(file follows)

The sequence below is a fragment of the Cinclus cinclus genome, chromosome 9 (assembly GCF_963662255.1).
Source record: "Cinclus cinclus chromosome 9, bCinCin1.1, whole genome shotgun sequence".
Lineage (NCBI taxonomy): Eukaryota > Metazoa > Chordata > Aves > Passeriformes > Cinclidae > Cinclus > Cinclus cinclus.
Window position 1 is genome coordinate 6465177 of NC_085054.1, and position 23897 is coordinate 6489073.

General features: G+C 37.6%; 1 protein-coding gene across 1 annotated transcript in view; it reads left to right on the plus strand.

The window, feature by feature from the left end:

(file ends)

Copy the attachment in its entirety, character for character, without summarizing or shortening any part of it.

The sequence below is a fragment of the Cinclus cinclus genome, chromosome 9 (assembly GCF_963662255.1).
Source record: "Cinclus cinclus chromosome 9, bCinCin1.1, whole genome shotgun sequence".
Lineage (NCBI taxonomy): Eukaryota > Metazoa > Chordata > Aves > Passeriformes > Cinclidae > Cinclus > Cinclus cinclus.
Window position 1 is genome coordinate 6465177 of NC_085054.1, and position 23897 is coordinate 6489073.

General features: G+C 37.6%; 1 protein-coding gene across 1 annotated transcript in view; it reads left to right on the plus strand.

The window, feature by feature from the left end: